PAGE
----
Red Hat Blog
As I was catching up on email at an airport recently, one of my colleagues came up and described the "Monty Hall" problem and asked me what I'd do. Supposedly based on the TV show "Let's make a deal" (and hence named after the show's original host), the problem goes this way:
Suppose you're on a game show, and you're given the choice of three doors: Behind one door is a prize, say, a car; behind the others, a "non-prize," say, goats. You pick a door, say No. 1, and the host, who knows what's behind the doors, opens another door, say No. 3, which has a goat. He then says to you, "Do you want to pick door No. 2?" Is it to your advantage to switch your choice?
Now, while the non-intuitive "I will switch" is the correct answer (proven so by better brains at probability than me), one can't help but be left with the question "Really?" at the back of one's mind after hearing the correct answer. While I was running the problem again and again in my head, visualizing two closed doors and trying to convince myself that switching from one closed door to the other is the probability-increasing choice, an aha moment occurred - aren't customers doing the same thing i.e. looking at closed doors and trying to determine which offers the better option for their choice of infrastructure for the next-gen applications? Thankfully, unlike the Monty Hall problem, there is an open door that merits a re-look as organizations place their technology bets! Yes, am referring to the option to embark on an open journey to the private cloud.
The focus on datacenter optimization began with a focus on improving the utilization of compute resources. Virtualization, the innovation that was the catalyst for this has since commoditized and made open via KVM which not-too-incidentially is one of the top performing hypervisors in the market (more on this below). Now, the entire cloud infrastructure focused industry is staring at an amazing possibility to re-invent the infrastructure used to provide the on-ramp to the next generation of cloud-applications. And that makes KVM the "prize" behind the "open" door. Here’s why...
KVM started as a better way to do open source virtualization. Rather than building a purpose-built hypervisor like other proprietary and open source virtualization solutions, KVM takes advantage of the fact that Linux is a great general purpose operating system and provides Linux the ability to also function as a hypervisor. The performance, hardware enablement, security and certifications built around Linux can now be inherited by the KVM hypervisor without additional work.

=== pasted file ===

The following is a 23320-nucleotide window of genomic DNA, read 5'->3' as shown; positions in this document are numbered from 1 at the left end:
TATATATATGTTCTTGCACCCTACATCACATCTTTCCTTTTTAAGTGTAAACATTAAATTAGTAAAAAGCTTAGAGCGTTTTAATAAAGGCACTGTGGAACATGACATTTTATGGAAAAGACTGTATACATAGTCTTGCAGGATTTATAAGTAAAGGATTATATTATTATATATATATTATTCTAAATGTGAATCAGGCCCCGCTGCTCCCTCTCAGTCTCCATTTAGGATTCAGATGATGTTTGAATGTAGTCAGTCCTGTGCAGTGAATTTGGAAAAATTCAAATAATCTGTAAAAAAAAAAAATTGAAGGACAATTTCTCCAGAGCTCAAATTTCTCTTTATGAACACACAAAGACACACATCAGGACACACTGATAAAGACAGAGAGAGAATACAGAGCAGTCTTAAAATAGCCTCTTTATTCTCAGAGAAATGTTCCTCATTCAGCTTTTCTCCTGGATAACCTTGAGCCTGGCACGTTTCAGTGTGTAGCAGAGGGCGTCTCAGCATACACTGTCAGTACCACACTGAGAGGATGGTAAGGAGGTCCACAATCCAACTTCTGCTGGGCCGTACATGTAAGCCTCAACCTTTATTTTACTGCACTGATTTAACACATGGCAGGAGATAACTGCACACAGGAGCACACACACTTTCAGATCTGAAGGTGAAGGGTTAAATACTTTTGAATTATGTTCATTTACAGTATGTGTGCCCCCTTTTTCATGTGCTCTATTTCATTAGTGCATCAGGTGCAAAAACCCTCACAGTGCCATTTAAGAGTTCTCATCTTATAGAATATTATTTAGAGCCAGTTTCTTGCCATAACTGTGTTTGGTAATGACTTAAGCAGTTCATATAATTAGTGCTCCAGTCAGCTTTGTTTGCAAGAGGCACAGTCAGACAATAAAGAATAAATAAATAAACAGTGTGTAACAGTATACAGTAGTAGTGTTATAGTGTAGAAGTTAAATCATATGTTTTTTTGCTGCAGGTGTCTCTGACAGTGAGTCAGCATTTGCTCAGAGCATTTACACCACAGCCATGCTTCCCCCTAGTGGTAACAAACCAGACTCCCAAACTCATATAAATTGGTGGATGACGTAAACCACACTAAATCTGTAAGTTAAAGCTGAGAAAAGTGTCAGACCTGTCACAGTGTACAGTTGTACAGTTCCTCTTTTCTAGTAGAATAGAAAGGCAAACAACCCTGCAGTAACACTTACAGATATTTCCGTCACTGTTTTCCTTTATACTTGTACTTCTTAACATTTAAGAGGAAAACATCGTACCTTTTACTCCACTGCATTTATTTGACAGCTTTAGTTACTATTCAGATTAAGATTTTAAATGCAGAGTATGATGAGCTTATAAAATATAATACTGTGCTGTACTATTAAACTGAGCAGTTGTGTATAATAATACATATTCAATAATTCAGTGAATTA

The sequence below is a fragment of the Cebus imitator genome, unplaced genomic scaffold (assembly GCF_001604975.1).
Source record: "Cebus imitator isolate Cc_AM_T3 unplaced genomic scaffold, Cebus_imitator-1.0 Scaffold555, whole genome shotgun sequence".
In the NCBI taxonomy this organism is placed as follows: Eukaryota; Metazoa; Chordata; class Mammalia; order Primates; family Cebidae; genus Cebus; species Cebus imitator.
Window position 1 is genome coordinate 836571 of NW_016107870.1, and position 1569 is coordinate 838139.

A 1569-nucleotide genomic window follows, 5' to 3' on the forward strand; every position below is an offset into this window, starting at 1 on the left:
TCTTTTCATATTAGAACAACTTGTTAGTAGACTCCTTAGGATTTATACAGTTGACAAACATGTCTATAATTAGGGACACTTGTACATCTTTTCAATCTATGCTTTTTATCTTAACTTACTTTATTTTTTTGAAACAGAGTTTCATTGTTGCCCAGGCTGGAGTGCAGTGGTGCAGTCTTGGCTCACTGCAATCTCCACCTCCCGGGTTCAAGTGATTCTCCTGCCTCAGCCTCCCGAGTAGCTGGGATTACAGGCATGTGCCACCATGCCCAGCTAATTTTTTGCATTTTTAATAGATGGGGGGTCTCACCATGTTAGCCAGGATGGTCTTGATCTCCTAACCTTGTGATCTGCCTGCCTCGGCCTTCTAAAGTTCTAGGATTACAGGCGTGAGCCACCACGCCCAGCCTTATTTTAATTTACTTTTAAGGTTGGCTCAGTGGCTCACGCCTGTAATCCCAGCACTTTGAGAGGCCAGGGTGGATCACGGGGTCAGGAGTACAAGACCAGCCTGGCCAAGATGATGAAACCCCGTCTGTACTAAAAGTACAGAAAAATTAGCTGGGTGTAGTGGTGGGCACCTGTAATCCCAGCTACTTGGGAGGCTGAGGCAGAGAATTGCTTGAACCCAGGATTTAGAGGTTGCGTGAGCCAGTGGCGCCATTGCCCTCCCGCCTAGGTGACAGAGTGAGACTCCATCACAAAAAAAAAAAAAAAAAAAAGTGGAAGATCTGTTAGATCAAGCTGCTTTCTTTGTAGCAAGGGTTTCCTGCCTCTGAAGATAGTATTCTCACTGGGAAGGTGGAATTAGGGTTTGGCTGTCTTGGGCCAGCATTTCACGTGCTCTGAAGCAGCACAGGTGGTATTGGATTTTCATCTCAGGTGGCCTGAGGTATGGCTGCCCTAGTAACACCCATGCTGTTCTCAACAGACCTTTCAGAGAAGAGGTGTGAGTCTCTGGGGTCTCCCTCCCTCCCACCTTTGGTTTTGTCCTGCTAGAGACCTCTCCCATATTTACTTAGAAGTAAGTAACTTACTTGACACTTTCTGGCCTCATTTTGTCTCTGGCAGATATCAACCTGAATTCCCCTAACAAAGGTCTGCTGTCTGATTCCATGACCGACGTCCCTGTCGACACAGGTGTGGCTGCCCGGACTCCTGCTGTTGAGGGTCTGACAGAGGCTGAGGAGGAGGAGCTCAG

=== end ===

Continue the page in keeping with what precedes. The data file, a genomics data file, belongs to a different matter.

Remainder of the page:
KVM was submitted to the Linux Kernel community in Dec. 2006 and was incorporated into the Linux kernel in Jan. 2007. This is a testament to the elegance of KVM, since incorporation into the kernel represents a commitment that as Linux continues to evolve, KVM will continue to be enabled and supported. KVM performance leads that of other hypervisors, proprietary or open source. As of May 13, 2013, on the SPECvirt sc2010 benchmark, KVM leads VMware and other hypervisors in two-socket and four-socket server configurations and holds the only eight socket server scores. The highest KVM score on the SPECvirt benchmark represents over 550 high performing VMs running on a single 8 socket server.(1) KVM also holds the only fully virtualized TPC-C benchmark scores, showing near bare metal performance on one of the most demanding industry standard enterprise benchmarks.
In other words, KVM should be the natural starting point for your cloud infrastructure. With Red Hat Enterprise Virtualization and CloudForms 2.0 (which includes ManageIQ technology), you can implement a KVM-based open private cloud that offers self-service, charge-back etc. And with Red Hat OpenStack (currently in Early Adopter stage), you can implement an open private cloud that is suited for next-gen workloads, be it mobile back-end as a service or horsepower to power growing big data analytics. As called out during April’s OpenStack Summit, 71% of OpenStack implementations are based on KVM.
If you are in the throes of deciding how to take some costs away from proprietary virtualization infrastructure and at the same time invest in the foundation for the future set of applications, we would like to engage with you and discuss the possibilities of an open private cloud. We promise there are no goats for you to worry about!
(1) SPEC®, SPECvirt™, and SPECvirt_sc® are trademarks or registered trademarks of the Standard Performance Evaluation Corp. (SPEC). Competitive numbers shown reflect results published on www.spec.org as of May 13, 2013. For the latest SPECvirt_sc2010 results visit www.spec.org/osg/virt_sc2010.